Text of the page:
A new map that’s just been released shows anglers and all river users details of more than 300 fishing access sites across Montana.
Trout Unlimited, which produced the map, hopes it will not only increase awareness of public access points, but build interest in improving – and building – more.
Montana is well-known for its system of state fishing access sites operated by Montana Fish, Wildlife and Parks, and its partners. It’s an astonishing network of more than 300 put-ins, many of which are federally funded.
“So we started this map because we know that three quarters of our fishing access sites in Montana have been partially or wholly funded by a pot of money known as the federal Land and Water Conservation Fund,” Montana Trout Unlimited executive director David Brooks said.
“And we also know that there’s still need for more fishing access in Montana, and more places for people to get on the water and enjoy it in all the ways we do.”
It’s an incredibly detailed map which not only shows every single access, but provides basic info, and links to more information.
“This map comes about from talking to anglers and water users around the state who have ideas about where we need fishing access, and the state our fishing access sites are in and where we may need improvement,” Brooks said.
While there are many river access points, like those on the Bitterroot River that are very popular, there are many dozens of others that you’ve probably never visited. The map will help you find those while also filling the gaps in the river access system.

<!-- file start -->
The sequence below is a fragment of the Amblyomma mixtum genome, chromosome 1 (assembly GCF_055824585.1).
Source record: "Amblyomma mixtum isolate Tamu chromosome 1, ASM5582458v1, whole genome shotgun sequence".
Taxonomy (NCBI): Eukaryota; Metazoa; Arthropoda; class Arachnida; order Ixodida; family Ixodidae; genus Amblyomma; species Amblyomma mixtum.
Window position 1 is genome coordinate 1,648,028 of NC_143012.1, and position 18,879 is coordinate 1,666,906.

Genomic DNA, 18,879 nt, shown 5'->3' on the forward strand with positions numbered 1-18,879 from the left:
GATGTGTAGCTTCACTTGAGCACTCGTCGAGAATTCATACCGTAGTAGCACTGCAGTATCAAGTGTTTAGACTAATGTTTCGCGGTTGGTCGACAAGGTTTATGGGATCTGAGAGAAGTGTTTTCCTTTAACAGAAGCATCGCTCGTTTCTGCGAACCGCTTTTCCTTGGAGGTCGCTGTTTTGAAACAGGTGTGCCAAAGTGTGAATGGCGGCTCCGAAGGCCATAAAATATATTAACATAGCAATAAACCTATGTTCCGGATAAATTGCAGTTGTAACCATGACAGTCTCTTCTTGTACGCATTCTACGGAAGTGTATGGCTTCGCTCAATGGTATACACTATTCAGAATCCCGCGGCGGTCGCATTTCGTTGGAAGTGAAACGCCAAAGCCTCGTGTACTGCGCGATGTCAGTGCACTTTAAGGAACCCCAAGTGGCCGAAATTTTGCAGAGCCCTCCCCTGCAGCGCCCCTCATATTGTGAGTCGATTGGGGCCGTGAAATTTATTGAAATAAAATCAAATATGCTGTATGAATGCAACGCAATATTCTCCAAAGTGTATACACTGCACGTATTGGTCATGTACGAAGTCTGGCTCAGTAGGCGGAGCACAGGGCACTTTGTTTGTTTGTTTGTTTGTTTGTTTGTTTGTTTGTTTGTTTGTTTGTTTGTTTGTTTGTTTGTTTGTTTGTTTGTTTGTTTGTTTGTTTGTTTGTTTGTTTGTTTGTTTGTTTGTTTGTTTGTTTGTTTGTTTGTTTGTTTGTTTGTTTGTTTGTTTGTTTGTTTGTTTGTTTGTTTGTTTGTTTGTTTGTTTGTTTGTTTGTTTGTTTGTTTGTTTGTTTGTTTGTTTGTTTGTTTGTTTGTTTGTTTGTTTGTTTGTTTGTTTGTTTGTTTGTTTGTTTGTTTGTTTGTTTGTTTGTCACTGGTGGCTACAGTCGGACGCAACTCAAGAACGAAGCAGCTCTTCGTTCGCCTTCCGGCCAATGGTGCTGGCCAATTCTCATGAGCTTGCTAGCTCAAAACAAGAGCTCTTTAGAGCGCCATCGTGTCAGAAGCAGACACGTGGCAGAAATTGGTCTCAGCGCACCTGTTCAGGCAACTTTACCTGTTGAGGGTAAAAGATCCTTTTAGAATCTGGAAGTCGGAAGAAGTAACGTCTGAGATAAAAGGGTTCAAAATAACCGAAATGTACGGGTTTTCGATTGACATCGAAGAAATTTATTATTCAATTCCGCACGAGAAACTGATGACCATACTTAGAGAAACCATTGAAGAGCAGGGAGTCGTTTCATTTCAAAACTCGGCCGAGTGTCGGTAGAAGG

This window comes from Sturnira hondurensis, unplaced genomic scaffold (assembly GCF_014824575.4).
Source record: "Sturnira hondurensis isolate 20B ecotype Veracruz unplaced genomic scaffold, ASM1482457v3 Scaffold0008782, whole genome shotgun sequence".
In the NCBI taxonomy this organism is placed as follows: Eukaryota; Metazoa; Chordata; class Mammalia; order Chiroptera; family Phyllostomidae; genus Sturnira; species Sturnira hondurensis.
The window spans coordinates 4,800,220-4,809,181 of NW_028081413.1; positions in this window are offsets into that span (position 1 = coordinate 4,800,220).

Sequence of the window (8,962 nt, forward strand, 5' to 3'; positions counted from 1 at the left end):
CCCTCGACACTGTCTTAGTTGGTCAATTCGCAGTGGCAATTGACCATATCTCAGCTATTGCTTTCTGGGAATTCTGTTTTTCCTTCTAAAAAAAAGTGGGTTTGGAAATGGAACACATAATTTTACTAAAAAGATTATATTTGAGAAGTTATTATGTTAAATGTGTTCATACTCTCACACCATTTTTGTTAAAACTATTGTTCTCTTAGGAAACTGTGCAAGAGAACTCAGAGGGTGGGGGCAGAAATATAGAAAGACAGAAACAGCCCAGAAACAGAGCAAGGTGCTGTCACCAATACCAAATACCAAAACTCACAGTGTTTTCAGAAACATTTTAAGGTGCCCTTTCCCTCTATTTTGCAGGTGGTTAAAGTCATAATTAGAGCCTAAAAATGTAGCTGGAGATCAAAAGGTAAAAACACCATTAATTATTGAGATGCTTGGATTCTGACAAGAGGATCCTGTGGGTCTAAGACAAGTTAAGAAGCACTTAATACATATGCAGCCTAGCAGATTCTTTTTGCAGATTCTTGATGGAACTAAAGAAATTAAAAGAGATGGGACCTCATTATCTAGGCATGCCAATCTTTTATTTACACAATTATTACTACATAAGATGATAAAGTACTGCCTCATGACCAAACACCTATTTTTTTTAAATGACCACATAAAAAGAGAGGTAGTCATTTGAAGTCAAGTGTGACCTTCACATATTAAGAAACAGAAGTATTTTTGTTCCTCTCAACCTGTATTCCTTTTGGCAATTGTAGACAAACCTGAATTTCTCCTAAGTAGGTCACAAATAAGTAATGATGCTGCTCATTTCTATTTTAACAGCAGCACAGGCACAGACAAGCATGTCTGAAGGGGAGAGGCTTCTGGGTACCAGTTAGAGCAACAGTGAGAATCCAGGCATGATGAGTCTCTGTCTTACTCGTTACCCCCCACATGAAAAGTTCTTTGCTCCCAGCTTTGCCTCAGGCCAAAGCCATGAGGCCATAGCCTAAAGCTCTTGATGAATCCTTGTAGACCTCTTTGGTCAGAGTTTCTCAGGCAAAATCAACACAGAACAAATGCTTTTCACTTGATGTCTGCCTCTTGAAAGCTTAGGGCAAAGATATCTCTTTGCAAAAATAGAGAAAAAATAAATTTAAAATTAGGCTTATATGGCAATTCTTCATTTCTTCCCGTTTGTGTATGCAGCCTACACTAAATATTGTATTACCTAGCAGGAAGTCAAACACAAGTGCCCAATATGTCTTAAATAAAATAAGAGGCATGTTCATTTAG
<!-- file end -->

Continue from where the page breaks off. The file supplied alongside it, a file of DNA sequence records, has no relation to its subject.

Brooks said those gaps are more obvious in Central and Eastern Montana, but even some areas west of the Divide. It would be ideal to have an access point every 12-miles, not just for fishing, but for providing access to floaters, and even those who just enjoy the shoreline.
“We were with Montana Trout Unlimited and a lot of our members are anglers, but we understand that rivers and being on the water is a way of life for lots of people in Montana. Even if they don’t fish,” Brooks explained.
The group also hopes the map will spur discussion of permanent funding from the LWCF.
“We hope this raises that issue in the eye of the public and so people will be aware and we’ll continue to encourage our senators to get that done in 2020,” Brooks said. “And then, when it gets done, this map will be a resource to go to for elected officials or our Fish, Wildlife and Parks and say ‘okay, here’s some places where need has been identified. Let’s starting pecking away at it and building more access sites.'”
The map, which can be zoomed into from statewide for local detail and links to information on each access site, is available through the Trout Unlimited website